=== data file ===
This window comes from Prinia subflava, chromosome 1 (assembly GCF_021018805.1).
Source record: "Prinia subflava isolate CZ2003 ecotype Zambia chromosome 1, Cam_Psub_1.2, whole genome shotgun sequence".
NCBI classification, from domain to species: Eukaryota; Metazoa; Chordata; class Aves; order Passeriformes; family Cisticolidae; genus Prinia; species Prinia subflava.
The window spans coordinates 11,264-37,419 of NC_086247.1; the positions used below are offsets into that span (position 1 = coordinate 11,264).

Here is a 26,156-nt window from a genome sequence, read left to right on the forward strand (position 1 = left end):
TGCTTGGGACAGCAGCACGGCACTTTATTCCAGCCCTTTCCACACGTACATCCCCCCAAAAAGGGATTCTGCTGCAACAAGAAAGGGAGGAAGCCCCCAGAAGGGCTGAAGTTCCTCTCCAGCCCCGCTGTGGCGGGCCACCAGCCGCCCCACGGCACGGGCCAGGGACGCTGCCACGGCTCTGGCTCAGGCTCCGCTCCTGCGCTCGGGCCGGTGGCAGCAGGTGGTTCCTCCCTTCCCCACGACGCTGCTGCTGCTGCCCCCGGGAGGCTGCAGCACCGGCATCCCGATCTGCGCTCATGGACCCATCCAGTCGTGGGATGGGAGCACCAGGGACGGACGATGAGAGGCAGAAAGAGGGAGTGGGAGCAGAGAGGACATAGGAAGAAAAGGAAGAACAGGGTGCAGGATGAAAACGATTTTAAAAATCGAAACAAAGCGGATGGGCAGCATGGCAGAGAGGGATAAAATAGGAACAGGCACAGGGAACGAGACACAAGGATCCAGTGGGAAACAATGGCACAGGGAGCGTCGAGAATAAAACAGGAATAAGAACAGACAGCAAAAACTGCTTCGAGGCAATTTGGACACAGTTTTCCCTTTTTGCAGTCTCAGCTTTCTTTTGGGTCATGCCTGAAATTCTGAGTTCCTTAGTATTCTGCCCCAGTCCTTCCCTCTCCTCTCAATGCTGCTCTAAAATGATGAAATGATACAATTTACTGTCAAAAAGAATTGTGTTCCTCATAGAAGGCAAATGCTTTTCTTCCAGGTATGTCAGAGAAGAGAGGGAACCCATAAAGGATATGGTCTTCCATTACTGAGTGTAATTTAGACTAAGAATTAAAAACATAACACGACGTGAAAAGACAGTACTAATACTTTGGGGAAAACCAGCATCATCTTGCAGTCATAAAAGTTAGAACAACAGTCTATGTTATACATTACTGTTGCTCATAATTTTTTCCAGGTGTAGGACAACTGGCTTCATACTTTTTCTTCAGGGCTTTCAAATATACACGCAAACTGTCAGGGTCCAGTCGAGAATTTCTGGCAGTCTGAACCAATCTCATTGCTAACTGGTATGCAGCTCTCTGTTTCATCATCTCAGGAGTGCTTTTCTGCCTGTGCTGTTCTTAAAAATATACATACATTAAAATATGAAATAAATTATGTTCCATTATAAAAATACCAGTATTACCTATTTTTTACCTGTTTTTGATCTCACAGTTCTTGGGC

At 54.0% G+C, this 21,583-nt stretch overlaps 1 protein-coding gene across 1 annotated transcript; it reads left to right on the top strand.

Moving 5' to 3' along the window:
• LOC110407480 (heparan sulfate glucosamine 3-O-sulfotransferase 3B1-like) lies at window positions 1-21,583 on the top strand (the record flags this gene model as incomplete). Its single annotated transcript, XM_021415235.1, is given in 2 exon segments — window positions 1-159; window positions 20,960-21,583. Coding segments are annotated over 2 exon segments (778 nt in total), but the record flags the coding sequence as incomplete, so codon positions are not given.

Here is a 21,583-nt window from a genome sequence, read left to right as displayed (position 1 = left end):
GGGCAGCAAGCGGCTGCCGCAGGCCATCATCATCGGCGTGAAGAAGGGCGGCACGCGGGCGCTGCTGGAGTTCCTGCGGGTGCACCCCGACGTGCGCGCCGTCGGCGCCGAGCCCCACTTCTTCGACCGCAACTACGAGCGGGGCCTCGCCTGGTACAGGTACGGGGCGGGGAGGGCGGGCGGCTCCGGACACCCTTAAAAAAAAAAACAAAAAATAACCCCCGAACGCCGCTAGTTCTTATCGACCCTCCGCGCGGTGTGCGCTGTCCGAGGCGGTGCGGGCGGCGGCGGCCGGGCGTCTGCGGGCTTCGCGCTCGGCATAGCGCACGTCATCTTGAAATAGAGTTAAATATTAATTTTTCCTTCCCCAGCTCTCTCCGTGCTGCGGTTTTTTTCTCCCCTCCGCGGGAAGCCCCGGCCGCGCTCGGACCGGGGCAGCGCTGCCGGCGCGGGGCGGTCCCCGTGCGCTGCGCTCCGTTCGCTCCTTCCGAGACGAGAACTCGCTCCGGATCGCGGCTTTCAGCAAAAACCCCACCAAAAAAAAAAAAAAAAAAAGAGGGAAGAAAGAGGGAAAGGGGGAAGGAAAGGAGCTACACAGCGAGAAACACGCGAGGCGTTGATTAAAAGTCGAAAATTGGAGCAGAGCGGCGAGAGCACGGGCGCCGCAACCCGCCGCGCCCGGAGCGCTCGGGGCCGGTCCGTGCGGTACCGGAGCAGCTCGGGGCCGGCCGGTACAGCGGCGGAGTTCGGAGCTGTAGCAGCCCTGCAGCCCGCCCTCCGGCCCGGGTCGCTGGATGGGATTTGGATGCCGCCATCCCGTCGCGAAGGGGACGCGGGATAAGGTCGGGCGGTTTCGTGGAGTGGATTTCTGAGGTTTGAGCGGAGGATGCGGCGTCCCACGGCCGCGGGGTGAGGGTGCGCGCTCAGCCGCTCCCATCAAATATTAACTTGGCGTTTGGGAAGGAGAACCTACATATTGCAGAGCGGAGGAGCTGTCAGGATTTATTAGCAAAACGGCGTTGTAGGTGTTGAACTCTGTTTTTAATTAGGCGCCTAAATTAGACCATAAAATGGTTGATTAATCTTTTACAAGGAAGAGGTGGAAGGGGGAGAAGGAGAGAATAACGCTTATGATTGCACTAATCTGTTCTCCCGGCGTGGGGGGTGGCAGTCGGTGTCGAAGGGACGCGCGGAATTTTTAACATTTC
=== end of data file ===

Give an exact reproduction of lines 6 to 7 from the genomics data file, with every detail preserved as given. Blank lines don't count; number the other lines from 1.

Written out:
TGCTTGGGACAGCAGCACGGCACTTTATTCCAGCCCTTTCCACACGTACATCCCCCCAAAAAGGGATTCTGCTGCAACAAGAAAGGGAGGAAGCCCCCAGAAGGGCTGAAGTTCCTCTCCAGCCCCGCTGTGGCGGGCCACCAGCCGCCCCACGGCACGGGCCAGGGACGCTGCCACGGCTCTGGCTCAGGCTCCGCTCCTGCGCTCGGGCCGGTGGCAGCAGGTGGTTCCTCCCTTCCCCACGACGCTGCTGCTGCTGCCCCCGGGAGGCTGCAGCACCGGCATCCCGATCTGCGCTCATGGACCCATCCAGTCGTGGGATGGGAGCACCAGGGACGGACGATGAGAGGCAGAAAGAGGGAGTGGGAGCAGAGAGGACATAGGAAGAAAAGGAAGAACAGGGTGCAGGATGAAAACGATTTTAAAAATCGAAACAAAGCGGATGGGCAGCATGGCAGAGAGGGATAAAATAGGAACAGGCACAGGGAACGAGACACAAGGATCCAGTGGGAAACAATGGCACAGGGAGCGTCGAGAATAAAACAGGAATAAGAACAGACAGCAAAAACTGCTTCGAGGCAATTTGGACACAGTTTTCCCTTTTTGCAGTCTCAGCTTTCTTTTGGGTCATGCCTGAAATTCTGAGTTCCTTAGTATTCTGCCCCAGTCCTTCCCTCTCCTCTCAATGCTGCTCTAAAATGATGAAATGATACAATTTACTGTCAAAAAGAATTGTGTTCCTCATAGAAGGCAAATGCTTTTCTTCCAGGTATGTCAGAGAAGAGAGGGAACCCATAAAGGATATGGTCTTCCATTACTGAGTGTAATTTAGACTAAGAATTAAAAACATAACACGACGTGAAAAGACAGTACTAATACTTTGGGGAAAACCAGCATCATCTTGCAGTCATAAAAGTTAGAACAACAGTCTATGTTATACATTACTGTTGCTCATAATTTTTTCCAGGTGTAGGACAACTGGCTTCATACTTTTTCTTCAGGGCTTTCAAATATACACGCAAACTGTCAGGGTCCAGTCGAGAATTTCTGGCAGTCTGAACCAATCTCATTGCTAACTGGTATGCAGCTCTCTGTTTCATCATCTCAGGAGTGCTTTTCTGCCTGTGCTGTTCTTAAAAATATACATACATTAAAATATGAAATAAATTATGTTCCATTATAAAAATACCAGTATTACCTATTTTTTACCTGTTTTTGATCTCACAGTTCTTGGGC

At 54.0% G+C, this 21,583-nt stretch overlaps 1 protein-coding gene across 1 annotated transcript; it reads left to right on the top strand.